Retrieves a custom property from this instance. This can be used to store additional state in applications that must manage multiple SSH connections.


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# File 'lib/net/ssh/connection/session.rb', line 95

def [](key)
  @properties[key]
end

#[]=(key, value) ⇒ Object

Sets a custom property for this instance.


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# File 'lib/net/ssh/connection/session.rb', line 100

def []=(key, value)
  @properties[key] = value
end

#busy?(include_invisible = false) ⇒ Boolean

Returns true if there are any channels currently active on this session. By default, this will not include “invisible” channels (such as those created by forwarding ports and such), but if you pass a true value for include_invisible, then those will be counted.

This can be useful for determining whether the event loop should continue to be run.

ssh.loop { ssh.busy? }

Returns:

  • (Boolean)

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# File 'lib/net/ssh/connection/session.rb', line 153

def busy?(include_invisible=false)
  if include_invisible
    channels.any?
  else
    channels.any? { |id, ch| !ch[:invisible] }
  end
end

#cleanup_channel(channel) ⇒ Object


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# File 'lib/net/ssh/connection/session.rb', line 521

def cleanup_channel(channel)
  if channel.local_closed? and channel.remote_closed?
    info { "#{host} delete channel #{channel.local_id} which closed locally and remotely" }
    channels.delete(channel.local_id)
  end
end

#closeObject

Closes the session gracefully, blocking until all channels have successfully closed, and then closes the underlying transport layer connection.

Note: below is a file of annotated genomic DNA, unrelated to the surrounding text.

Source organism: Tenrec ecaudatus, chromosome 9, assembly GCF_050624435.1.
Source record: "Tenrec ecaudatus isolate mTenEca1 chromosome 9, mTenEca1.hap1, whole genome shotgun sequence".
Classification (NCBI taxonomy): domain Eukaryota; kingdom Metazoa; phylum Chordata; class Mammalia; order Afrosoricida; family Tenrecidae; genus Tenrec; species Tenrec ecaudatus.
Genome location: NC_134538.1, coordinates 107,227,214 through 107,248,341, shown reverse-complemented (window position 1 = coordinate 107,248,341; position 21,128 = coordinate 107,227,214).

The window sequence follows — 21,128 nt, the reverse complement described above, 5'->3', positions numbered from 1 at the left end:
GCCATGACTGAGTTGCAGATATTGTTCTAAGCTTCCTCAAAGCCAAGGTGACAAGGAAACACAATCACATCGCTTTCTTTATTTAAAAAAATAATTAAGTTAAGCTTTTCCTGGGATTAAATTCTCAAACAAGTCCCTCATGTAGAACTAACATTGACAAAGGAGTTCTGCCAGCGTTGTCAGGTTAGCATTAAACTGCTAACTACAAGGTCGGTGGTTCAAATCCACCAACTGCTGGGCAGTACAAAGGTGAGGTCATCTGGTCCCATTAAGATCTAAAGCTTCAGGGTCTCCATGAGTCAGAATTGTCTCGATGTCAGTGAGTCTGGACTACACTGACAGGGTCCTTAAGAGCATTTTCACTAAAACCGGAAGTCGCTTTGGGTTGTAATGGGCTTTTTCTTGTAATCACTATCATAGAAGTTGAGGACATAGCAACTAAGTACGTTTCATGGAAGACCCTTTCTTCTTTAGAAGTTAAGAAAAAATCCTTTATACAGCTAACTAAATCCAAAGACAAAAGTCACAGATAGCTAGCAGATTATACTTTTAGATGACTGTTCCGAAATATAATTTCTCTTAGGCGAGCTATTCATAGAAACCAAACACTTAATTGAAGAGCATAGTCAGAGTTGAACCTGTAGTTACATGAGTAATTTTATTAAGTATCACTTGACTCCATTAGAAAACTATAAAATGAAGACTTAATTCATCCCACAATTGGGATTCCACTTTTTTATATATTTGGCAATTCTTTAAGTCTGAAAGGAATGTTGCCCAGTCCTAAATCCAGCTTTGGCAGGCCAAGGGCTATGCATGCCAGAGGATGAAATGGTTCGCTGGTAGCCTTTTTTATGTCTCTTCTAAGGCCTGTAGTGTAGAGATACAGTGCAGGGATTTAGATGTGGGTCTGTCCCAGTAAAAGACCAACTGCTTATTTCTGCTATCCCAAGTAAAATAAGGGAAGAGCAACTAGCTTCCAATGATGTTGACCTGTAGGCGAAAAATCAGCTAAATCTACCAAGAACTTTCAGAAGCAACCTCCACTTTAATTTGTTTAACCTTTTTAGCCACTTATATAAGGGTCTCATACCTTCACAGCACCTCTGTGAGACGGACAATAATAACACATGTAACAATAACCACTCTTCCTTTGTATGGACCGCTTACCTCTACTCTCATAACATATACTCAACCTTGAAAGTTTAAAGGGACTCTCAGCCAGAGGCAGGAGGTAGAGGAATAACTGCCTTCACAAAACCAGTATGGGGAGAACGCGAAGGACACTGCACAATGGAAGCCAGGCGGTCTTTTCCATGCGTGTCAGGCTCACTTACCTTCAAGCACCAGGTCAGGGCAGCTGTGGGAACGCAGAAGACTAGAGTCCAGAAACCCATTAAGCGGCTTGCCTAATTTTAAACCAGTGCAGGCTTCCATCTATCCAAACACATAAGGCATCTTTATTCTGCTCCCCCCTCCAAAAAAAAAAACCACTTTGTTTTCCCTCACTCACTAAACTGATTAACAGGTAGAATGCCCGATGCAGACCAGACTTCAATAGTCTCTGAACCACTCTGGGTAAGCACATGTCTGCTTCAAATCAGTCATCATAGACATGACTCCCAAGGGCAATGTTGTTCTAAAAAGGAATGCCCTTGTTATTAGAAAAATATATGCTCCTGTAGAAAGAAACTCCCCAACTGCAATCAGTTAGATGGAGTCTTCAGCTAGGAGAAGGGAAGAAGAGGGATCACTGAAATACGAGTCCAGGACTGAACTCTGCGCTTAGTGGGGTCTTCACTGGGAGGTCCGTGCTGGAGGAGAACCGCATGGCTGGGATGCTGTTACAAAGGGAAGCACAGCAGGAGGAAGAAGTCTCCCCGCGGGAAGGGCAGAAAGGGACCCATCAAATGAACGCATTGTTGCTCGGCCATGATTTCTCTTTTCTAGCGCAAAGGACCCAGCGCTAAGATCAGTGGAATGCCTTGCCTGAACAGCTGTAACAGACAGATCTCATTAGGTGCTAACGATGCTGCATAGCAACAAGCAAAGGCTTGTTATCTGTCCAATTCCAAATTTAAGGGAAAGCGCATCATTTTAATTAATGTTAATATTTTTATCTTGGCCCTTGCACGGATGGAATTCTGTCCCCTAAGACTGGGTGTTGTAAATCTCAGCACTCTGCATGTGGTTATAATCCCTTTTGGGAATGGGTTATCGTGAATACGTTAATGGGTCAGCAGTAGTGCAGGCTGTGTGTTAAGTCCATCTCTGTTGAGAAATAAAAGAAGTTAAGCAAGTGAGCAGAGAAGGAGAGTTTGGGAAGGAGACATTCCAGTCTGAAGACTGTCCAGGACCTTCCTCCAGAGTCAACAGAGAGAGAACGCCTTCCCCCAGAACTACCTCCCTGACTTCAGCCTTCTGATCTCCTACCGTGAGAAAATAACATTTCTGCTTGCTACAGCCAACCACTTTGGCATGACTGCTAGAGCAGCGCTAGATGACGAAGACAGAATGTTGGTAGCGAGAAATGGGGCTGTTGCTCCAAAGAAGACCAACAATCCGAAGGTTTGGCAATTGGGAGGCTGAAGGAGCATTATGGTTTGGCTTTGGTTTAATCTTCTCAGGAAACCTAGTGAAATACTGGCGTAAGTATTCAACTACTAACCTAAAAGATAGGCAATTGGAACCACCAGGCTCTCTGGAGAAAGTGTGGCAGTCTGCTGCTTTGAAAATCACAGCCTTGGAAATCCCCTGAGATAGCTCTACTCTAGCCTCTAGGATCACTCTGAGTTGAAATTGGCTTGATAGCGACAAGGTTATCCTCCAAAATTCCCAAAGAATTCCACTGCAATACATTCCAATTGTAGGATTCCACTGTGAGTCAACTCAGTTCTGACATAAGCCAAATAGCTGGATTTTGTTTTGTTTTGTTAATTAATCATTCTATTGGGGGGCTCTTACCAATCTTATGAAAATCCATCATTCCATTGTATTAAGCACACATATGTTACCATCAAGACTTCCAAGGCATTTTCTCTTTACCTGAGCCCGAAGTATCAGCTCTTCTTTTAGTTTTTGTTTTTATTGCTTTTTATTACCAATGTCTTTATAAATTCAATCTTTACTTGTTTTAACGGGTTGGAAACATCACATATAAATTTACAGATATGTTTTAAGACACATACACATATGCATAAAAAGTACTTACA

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# File 'lib/net/ssh/connection/session.rb', line 122

def close
  info { "closing remaining channels (#{channels.length} open)" }
  channels.each { |id, channel| channel.close }
  begin
    loop(0.1) { channels.any? }
  rescue Net::SSH::Disconnect
    raise unless channels.empty?
  end
  transport.close
end

#closed?Boolean

Returns true if the underlying transport has been closed. Note that this can be a little misleading, since if the remote server has closed the connection, the local end will still think it is open until the next operation on the socket. Nevertheless, this method can be useful if you just want to know if you have closed the connection.

Returns:

  • (Boolean)

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# File 'lib/net/ssh/connection/session.rb', line 115

def closed?
  transport.closed?
end

#ev_do_calculate_rw_wait(wait) ⇒ Object

Returns the file descriptors the event loop should wait for read/write events, we also return the max wait


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# File 'lib/net/ssh/connection/session.rb', line 254

def ev_do_calculate_rw_wait(wait)
  r = listeners.keys
  w = r.select { |w2| w2.respond_to?(:pending_write?) && w2.pending_write? }
  [r,w,io_select_wait(wait)]
end

#ev_do_handle_events(readers, writers) ⇒ Object

It loops over the given arrays of reader IO's and writer IO's, processing them as needed, and then calls Net::SSH::Transport::Session#rekey_as_needed to allow the transport layer to rekey. Then returns true.


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# File 'lib/net/ssh/connection/session.rb', line 269

def ev_do_handle_events(readers, writers)
  Array(readers).each do |reader|
    if listeners[reader]
      listeners[reader].call(reader)
    else
      if reader.fill.zero?
        reader.close
        stop_listening_to(reader)
      end
    end
  end
    
  Array(writers).each do |writer|
    writer.send_pending
  end
end

#ev_do_postprocess(was_events) ⇒ Object

calls Net::SSH::Transport::Session#rekey_as_needed to allow the transport layer to rekey


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# File 'lib/net/ssh/connection/session.rb', line 288

def ev_do_postprocess(was_events)
  @keepalive.send_as_needed(was_events)
  transport.rekey_as_needed
  true
end

#ev_preprocess(&block) ⇒ Object

Called by event loop to process available data before going to event multiplexing


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# File 'lib/net/ssh/connection/session.rb', line 247

def ev_preprocess(&block)
  dispatch_incoming_packets(raise_disconnect_errors: false)
  each_channel { |id, channel| channel.process unless channel.local_closed? }
end

#exec(command, status: nil, &block) ⇒ Object